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  • Writer's pictureBrittany Brinegar

Death by Fortune

Sneak Peek at the first installment in a Roaring Twenties Mystery!



Summer 1924


Tobias and Margo waited on the first floor and one of the parking boys returned from fetching Tobias’ auto – a sparkling vanilla white car.

I ran a hand along the exterior. “This is new?” I circled the vehicle. “A Chevy.”

“Yes, a 1924 Chevrolet Superior Series F.” He pointed out features to me. Boys and their cars. “It comes with tools, a tire jack, a gauge for speed, outside lockable door handles, an oil pressure gauge, an electric horn, a choke pull knob…” He droned on and lost me.

I pointed to the road. “Does it go there?”

“Indeed.” He almost cracked a smile. Margo took the front seat and I swung my own door for the back. The new vehicle rode well, better than Archie’s Buick. Probably because my brother kept running over curbs, signs, and into ditches.

“Where is Howard’s office, Hun?” Margo tossed her blonde locks.

“Near the campus of Southern Methodist University.”

I perked up. “Not far from my neighborhood. Let’s head to the Hilltop.” My helpful navigation saved us ten minutes once Tobias gave in and agreed to follow my suggestions.

The sturdy four-story building was a few blocks from the campus and overlooked White Rock Lake. Several doctors and dentists occupied the ground floor. According to the placard by the elevator, the utilitarian building had a real estate office and a farm bureau office on the second floor. A rather pretentious-sounding law firm took the third and the top housed Howard Sinclair’s company.

When the elevator doors opened, a young platinum-blonde woman in a gray and tan dress cut her eyes away from us and skipped to the lift with her head down. “Don’t bother, no one is in the office.” She veered and opted for the staircase. The heels of her white t-back shoes clicked as she stepped with urgency.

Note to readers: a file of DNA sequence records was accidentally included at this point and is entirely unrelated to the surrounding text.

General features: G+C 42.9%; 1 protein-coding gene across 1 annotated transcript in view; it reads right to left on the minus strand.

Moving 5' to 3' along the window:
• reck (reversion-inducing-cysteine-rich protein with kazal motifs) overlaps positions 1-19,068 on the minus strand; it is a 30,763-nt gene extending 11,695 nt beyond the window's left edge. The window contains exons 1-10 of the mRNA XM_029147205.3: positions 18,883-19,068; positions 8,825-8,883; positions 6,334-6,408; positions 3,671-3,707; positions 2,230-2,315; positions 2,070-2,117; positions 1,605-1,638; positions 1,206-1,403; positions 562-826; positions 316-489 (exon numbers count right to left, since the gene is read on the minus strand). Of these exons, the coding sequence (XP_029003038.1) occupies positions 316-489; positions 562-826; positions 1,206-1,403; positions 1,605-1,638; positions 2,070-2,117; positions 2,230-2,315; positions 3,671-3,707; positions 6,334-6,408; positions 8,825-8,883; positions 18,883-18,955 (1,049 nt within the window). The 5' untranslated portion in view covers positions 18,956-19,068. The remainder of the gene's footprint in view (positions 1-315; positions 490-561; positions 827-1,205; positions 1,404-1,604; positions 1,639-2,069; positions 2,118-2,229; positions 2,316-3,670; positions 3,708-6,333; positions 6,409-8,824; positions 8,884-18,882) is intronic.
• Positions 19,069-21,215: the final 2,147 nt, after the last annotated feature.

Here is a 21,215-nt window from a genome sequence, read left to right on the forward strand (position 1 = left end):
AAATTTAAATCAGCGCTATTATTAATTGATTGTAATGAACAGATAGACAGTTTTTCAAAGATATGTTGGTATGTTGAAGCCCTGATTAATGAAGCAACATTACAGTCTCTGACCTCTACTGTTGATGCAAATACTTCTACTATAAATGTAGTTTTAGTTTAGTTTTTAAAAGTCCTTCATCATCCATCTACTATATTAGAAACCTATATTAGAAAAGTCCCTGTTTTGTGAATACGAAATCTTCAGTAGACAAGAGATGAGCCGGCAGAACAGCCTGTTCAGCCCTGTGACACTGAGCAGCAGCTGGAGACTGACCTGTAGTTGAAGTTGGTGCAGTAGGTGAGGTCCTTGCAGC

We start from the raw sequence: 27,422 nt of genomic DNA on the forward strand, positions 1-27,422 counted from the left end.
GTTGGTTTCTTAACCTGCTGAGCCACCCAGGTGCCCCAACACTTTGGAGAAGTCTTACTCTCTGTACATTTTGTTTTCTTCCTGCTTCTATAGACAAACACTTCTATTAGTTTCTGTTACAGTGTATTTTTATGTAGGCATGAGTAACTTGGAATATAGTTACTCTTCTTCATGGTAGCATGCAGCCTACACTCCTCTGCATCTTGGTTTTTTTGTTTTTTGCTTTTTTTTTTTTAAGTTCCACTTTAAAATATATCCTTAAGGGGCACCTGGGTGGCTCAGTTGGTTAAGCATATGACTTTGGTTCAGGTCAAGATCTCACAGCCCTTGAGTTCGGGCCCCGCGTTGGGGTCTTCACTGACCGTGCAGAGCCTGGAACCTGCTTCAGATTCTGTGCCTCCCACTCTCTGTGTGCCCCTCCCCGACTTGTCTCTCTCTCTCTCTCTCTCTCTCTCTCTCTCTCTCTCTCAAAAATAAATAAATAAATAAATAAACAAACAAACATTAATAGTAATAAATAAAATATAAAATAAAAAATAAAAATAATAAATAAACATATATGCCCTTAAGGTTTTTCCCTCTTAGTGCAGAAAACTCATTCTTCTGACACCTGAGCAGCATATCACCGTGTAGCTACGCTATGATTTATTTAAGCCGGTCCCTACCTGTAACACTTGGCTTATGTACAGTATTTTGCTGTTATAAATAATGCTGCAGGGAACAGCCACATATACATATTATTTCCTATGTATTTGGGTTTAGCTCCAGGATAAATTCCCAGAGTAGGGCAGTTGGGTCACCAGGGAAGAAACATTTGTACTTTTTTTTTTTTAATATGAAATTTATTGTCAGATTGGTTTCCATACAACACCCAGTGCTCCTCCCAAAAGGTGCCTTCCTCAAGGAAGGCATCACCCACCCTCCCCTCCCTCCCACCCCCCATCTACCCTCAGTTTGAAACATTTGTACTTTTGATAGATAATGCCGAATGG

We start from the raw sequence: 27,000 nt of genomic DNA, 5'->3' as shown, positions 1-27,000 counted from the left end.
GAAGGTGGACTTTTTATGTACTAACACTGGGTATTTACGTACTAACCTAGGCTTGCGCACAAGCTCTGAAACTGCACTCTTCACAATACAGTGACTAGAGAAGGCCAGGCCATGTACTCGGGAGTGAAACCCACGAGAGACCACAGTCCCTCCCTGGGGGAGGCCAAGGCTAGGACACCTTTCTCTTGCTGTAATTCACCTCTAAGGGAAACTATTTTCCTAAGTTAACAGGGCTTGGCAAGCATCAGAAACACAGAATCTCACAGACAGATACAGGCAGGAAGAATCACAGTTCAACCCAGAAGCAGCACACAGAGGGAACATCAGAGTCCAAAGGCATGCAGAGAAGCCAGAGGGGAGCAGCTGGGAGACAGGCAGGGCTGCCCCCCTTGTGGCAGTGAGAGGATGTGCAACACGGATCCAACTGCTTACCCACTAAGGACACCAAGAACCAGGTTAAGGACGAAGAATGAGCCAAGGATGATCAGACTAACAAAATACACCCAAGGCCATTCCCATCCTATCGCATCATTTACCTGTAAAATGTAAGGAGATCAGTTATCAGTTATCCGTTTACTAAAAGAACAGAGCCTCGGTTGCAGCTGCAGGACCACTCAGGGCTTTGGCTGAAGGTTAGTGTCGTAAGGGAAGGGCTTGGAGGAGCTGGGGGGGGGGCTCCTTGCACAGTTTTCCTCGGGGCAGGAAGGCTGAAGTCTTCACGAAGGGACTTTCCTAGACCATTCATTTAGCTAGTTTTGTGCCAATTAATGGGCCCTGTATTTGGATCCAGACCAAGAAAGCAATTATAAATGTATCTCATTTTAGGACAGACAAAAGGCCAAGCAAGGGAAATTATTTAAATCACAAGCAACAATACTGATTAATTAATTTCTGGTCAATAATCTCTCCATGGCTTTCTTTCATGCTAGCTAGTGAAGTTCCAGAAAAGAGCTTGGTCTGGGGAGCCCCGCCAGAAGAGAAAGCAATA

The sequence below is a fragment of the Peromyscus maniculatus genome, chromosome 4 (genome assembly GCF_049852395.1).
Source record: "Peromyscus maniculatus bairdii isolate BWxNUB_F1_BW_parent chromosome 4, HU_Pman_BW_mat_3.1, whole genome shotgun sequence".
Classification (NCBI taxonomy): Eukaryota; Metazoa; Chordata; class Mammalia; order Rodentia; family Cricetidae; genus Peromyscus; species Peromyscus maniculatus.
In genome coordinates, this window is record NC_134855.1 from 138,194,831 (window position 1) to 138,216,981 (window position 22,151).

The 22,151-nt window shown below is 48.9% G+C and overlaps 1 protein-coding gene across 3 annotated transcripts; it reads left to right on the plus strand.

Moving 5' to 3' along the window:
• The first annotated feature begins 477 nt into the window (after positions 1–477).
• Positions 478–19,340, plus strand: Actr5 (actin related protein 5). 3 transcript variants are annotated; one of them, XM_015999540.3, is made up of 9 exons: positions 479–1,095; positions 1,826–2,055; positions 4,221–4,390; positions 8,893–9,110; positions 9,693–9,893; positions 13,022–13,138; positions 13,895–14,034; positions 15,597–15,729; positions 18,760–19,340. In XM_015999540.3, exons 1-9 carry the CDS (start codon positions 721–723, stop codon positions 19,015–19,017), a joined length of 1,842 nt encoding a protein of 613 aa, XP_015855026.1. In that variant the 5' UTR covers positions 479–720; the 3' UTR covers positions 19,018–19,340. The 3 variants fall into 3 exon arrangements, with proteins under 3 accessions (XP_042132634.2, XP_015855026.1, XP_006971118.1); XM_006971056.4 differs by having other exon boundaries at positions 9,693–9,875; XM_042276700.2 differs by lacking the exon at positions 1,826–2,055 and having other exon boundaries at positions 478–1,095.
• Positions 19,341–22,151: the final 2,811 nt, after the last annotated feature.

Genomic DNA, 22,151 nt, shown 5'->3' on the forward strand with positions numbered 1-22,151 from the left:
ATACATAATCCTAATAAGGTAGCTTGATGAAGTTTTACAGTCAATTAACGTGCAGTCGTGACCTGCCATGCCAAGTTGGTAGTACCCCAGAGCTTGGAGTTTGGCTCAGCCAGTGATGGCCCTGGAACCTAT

Despite the quick interaction, I noticed two things. Her youth and her beauty. The fine fabric of the dress and the new style placed her as at least upper middle class. Her cherub cheeks and lively body probably drew the boy’s attention. “Should we ask her why she’s...”

“Let’s go inside.” Tobias headed to Howard’s door – the only one on the floor. Gold embossed letters read HOWARD SINCLAIR AND ASSOCIATES. Tobias used the key we were given and unlocked the door.

“Are you the police?” A stocky woman in a professional dress stood with a steno pad and an open mouth. She wore round, wire-framed eyeglasses like Teddy Roosevelt. In fact, she favored my favorite president, minus the mustache of course. Though there was a shadow on her upper lip…

“Uh, what happened in here?” I asked as I took note of the office’s messy state. “Spring cleaning gone haywire?”

Tobias twirled in a circle, evaluating the area and the woman. “Who are you?”

“Mrs. Pettigrew, head secretary. I rang the police so don’t try anything.” She smacked a ruler against her palm. She didn’t speak softly and the stick she carried was not big enough.

“We work for Mr. Sinclair’s family,” Tobias said. “We are looking into the circumstances of his death.”

“Just because he killed himself doesn’t mean people have the right to snoop through his belongings.” Mrs. Pettigrew crossed her arms. “We must wait for the authorities.”

“Check Mr. Sinclair’s calendar for me…” Tobias guided her to the front area and shot a look at us to search the rooms.

The messy outer office consisted of a half-dozen desks and a wall of filing cabinets. The drawers and files were open and strewn about. I bypassed four smaller offices and peeked inside the big one. “Someone tore the place apart.”

Tobias paced near, leaving Mrs. Pettigrew searching through an oversized leather itinerary. Likely double-spaced in neat, perfectly aligned typing. A younger secretary spent hours each day keeping it in tip-top shape.